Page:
Staff shares new info on multi-grade classrooms
Article updated at 11:18 p.m. Monday, May 23:
The Lawrence school district has cut six dozen education positions, 11.5 classified staff positions and 6.5 district-level administrator positions, according to a staff presentation Monday evening.
The school board made about $6.41 million in budget cuts this spring. The board gave staff guidance on where to make cuts but allowed staff to make decisions about which specific positions would be cut, and from which buildings.
“Two-thirds of that $6.4 million reduction needed to be reduced from current staffing,” Kristen Ryan, executive director of human resources, told the board. “The reduction process, as I shared prior, was sensitive, challenging and was an ever-changing puzzle.”
She said HR staff had tried to help staff members find “a new best fit if their position had changed.”
“Reductions were made through retirements and exits,” Ryan said. “We did not have to use our reduction in force policy, and teachers whose positions were reduced were given the opportunity to transfer to open positions before those positions were open to external candidates.”
The presentation did not include numbers to indicate how many staff members resigned rather than transfer into open positions.
“We did do an exit survey for our staff members that are leaving and we do have increased exits due to the fear of the unknown, salary, job satisfaction, workload, leadership, relocation,” Ryan said. “Those were some of the high-level topics that were repeated throughout the survey.”
Montessori program update
Staff also provided an update on the Montessori program coming to New York Elementary this fall.
With updated numbers for anticipated enrollment, district staff members told the board there would be enough students to fill three Montessori classrooms rather than the two initially planned.
The presentation to the board showed that 62 students — 34 kindergarteners within the New York boundaries, 20 3- and 4-year-olds, and 8 kindergarten transfer requests — are projected to enroll. Without adding another classroom, there would be a waitlist of nearly two dozen students who Superintendent Anthony Lewis said the district would probably lose to private schools if they were not able to enroll this year.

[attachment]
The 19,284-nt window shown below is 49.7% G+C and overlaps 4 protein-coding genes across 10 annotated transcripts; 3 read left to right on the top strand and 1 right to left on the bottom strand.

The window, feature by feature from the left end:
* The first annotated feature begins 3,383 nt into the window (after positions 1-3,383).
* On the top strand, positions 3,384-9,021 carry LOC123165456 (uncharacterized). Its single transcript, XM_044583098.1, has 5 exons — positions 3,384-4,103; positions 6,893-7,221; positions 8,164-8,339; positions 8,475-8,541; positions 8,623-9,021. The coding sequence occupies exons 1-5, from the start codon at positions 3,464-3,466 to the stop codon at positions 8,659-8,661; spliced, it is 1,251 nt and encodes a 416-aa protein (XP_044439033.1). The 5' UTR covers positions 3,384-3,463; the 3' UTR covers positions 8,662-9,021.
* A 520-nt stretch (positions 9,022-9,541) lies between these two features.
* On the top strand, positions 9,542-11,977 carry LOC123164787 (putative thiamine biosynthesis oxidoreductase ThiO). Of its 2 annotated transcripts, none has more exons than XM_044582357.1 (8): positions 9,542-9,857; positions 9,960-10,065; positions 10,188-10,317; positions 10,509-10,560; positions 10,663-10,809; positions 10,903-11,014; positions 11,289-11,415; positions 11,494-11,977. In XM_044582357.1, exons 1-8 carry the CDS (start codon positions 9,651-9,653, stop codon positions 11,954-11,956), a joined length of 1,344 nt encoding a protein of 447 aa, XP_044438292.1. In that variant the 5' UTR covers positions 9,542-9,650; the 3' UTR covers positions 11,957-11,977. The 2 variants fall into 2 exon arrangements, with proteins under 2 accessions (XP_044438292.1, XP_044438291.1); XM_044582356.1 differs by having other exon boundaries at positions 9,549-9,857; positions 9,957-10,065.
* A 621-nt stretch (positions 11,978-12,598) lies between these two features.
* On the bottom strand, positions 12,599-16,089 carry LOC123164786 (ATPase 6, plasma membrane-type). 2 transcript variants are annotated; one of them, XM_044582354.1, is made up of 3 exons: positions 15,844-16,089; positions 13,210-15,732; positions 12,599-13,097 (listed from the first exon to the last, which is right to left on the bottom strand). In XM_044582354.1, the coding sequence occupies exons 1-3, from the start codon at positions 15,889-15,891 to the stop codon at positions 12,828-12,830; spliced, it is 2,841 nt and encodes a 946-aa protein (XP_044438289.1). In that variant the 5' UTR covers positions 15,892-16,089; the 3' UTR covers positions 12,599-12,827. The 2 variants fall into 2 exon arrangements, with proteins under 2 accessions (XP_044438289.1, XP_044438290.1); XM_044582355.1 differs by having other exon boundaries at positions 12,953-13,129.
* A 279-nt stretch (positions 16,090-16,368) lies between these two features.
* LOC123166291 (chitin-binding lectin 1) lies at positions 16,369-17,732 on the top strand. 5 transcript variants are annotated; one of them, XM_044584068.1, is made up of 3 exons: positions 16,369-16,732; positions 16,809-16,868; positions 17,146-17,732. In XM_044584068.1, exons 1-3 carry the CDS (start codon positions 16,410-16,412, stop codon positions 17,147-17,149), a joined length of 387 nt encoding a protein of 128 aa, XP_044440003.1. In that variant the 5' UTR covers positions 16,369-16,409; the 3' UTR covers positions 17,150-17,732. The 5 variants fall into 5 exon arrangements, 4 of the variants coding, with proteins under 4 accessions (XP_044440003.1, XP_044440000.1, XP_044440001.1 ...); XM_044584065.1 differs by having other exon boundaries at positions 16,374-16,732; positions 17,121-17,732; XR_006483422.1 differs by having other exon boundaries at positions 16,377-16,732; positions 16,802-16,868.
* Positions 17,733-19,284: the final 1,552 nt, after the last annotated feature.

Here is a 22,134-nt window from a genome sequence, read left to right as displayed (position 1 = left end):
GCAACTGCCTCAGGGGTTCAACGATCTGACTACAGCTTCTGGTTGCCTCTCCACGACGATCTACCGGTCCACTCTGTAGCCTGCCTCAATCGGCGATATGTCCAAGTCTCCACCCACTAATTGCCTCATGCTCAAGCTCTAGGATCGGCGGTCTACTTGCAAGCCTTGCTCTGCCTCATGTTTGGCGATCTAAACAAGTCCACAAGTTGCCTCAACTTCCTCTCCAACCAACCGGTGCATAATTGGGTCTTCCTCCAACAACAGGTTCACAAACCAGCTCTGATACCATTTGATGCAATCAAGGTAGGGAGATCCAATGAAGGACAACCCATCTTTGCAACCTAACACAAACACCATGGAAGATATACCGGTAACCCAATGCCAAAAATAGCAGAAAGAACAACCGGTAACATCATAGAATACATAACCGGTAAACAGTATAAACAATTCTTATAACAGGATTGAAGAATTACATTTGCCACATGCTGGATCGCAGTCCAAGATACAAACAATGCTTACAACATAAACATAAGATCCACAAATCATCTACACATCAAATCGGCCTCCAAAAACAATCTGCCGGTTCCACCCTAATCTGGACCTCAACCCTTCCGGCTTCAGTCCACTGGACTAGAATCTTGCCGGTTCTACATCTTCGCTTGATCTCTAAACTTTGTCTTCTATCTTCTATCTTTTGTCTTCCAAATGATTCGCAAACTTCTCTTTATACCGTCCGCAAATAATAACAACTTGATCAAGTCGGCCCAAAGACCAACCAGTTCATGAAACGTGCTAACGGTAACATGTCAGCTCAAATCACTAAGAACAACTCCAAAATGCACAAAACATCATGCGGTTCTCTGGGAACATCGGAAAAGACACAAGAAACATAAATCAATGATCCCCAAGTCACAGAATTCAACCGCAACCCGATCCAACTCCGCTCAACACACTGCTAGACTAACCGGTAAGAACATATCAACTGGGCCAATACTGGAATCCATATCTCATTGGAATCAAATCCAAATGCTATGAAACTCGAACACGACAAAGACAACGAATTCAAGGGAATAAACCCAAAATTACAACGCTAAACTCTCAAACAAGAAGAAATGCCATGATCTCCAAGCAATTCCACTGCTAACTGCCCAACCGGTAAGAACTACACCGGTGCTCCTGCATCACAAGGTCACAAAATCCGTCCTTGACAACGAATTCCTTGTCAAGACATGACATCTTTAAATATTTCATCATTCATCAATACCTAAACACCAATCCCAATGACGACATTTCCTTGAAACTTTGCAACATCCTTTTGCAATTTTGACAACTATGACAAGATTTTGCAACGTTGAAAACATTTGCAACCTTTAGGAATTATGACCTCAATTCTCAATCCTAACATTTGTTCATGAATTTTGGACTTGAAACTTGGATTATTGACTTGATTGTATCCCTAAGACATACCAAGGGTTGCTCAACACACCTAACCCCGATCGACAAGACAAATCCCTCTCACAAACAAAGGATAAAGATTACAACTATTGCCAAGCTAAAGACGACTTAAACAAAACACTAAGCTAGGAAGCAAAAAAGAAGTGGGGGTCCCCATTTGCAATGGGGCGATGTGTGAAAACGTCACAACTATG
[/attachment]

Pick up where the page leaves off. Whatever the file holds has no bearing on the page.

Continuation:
Lewis told the board that typically, the district would just add an additional full-time teacher wherever needed and would not need the board’s approval to do so. Since the Montessori program is new, staff wanted to get direction from the board.
Cynde Frick, executive director of finance, said that for this year, the district could bridge the additional $97,500 for one additional Montessori teacher and teaching assistant, plus $24,000 for classroom supplies, furniture and flooring. Funds will come from unfilled positions. Next year, it would need to be built into the regular budget.
Once staff confirmed that the additional cost would not have to come from the funds that the school board has set aside to provide wage increases, the board agreed to add another classroom — though board member Carole Cadue-Blackwood noted that she agreed “with trepidation.”
It was still not entirely clear after Monday’s budget update exactly which teaching positions would be cut and how it would impact course options that secondary students have. However, Leah Wisdom, director of instruction and professional development, said the majority of the position reductions were at the elementary level.
The biggest reason for that is because the district will be using multi-grade classrooms next year.
Wisdom said there is a plan in place to support teachers.
A subcommittee of art, music and P.E. teachers has recently been implemented to address concerns about how a multi-grade model will work in those special classes. Another subcommittee includes a couple of learning coaches and some teachers who will have multi-grade classrooms next year. They’re trying to get ahead of challenges and share resources ahead of August, Wisdom said.
“What they really identified was the need for teachers that are teaching multi-grade to be able to use curriculum, standards and resources effectively across both grade levels,” Wisdom said.
There will be two dates for summer professional learning in which multi-grade teachers in the district will obtain resources and training and have time to plan their coursework together. They will then evaluate further needs at the end of the summer.
In addition, multi-grade teachers in the district will have opportunities to collaborate virtually and in person throughout the year. This will allow them time to debrief, share ideas and ask questions, Wisdom said.
Not every elementary school will have multi-grade classrooms because some are using federal funds to add sections and reduce class sizes, Wisdom said. And depending on how enrollment numbers and staffing decisions turn out, families might not be notified until August if their kids will be placed in multi-grade classrooms.
Board member Kelly Jones raised concerns about that timeline. She said she knows staff will manage parent concerns well, but “that feels a little late in the game to let a parent know, particularly if their student — it just isn’t a good match for them. For them to be able to make changes, that’s awfully late.”
Families of students can refer to the parent guide, which includes a QR code to scan for more in-depth information on the district website to learn more about multi-grade classrooms for their children. Lewis said he and the board will be more intentional about directing parents to that website in the future.
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